Attorneys argue scope of Metlakatla’s off-reservation fishing rights in federal court

Metlakatla Mayor Albert Smith exits the courtroom at the Robert Boochever U.S. Courthouse in Juneau, Alaska after oral arguments in a fishing rights case on Feb. 15, 2024. (Eric Stone/Alaska Public Media)

Attorneys presented oral arguments in a long-running dispute over fishing rights on Alaska’s only Native reservation on Thursday. Metlakatla Indian Community sued Gov. Mike Dunleavy and his administration in 2020, claiming the state’s fishing permit system infringes on rights guaranteed to the tribe by Congress.

Lawyers for the tribe argue that Metlakatla fishermen should not be required to purchase limited-entry permits to fish in waters near Ketchikan and Prince of Wales Island. The tribe argues that the 1891 federal law that created Metlakatla’s reservation implicitly guarantees tribal members the right to fish outside its boundaries.

The state disagrees, arguing that allowing members to fish off-reservation without state permits would hamper efforts to manage fisheries sustainably.

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The Ninth Circuit Court of Appeals sided with Metlakatla and revived the case last year after it was dismissed in 2021, sending it back to district court. The appeals court tasked the lower court with determining the scope of the tribe’s right to fish outside the reservation’s boundaries. The Biden administration joined the case with a friend-of-the-court brief, siding with Metlakatla.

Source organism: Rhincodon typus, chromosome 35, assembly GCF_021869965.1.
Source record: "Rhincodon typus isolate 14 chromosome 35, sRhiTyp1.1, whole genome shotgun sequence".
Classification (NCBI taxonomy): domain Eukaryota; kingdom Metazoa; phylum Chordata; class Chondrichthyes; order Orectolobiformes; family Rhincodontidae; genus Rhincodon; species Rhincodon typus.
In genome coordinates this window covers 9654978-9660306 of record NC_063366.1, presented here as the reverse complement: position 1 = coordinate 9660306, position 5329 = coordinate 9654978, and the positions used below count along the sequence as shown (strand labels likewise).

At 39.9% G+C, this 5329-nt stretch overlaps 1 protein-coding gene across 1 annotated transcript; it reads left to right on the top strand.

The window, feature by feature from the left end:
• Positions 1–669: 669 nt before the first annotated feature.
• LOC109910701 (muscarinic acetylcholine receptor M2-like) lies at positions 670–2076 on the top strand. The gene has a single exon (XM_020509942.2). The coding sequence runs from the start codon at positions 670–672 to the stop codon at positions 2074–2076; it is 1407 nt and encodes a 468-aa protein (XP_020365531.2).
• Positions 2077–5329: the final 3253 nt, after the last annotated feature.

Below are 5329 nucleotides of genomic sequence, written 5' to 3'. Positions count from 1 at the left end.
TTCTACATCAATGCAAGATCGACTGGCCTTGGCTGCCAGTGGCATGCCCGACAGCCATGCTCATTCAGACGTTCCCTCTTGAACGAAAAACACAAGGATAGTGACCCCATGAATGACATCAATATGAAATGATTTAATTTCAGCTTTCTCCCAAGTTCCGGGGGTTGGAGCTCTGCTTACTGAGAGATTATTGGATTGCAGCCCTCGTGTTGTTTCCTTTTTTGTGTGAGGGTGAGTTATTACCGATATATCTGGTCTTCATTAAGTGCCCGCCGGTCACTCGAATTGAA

On Thursday, attorneys for the state argued in a Juneau federal courthouse that the Ninth Circuit’s decision required Metlakatla to prove that they had a history of fishing in the southern panhandle. 

Metlakatla’s attorneys told the judge, Sharon Gleason, that the state was attempting to relitigate an issue settled by the appeals court. A U.S. Department of Justice attorney said the federal government believed that Congress had indeed granted the tribe off-reservation fishing rights. Metlakatla’s attorney said that if the case proceeded to trial, he was prepared to present evidence of Metlakatla fishermen fishing in those areas.

In a statement, Alaska Assistant Attorney General Laura Wolff said the case involves many tough issues, adding that Gleason appears to understand the nuances. Metlakatla mayor Albert Smith said shortly after the hearing that he was pleased to see the case moving forward. A DOJ spokesperson declined to comment, citing the ongoing litigation. 

A decision is expected in the coming months.

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Eric Stone covers state government, tracking the Alaska Legislature, state policy and its impact on all Alaskans. Reach him at

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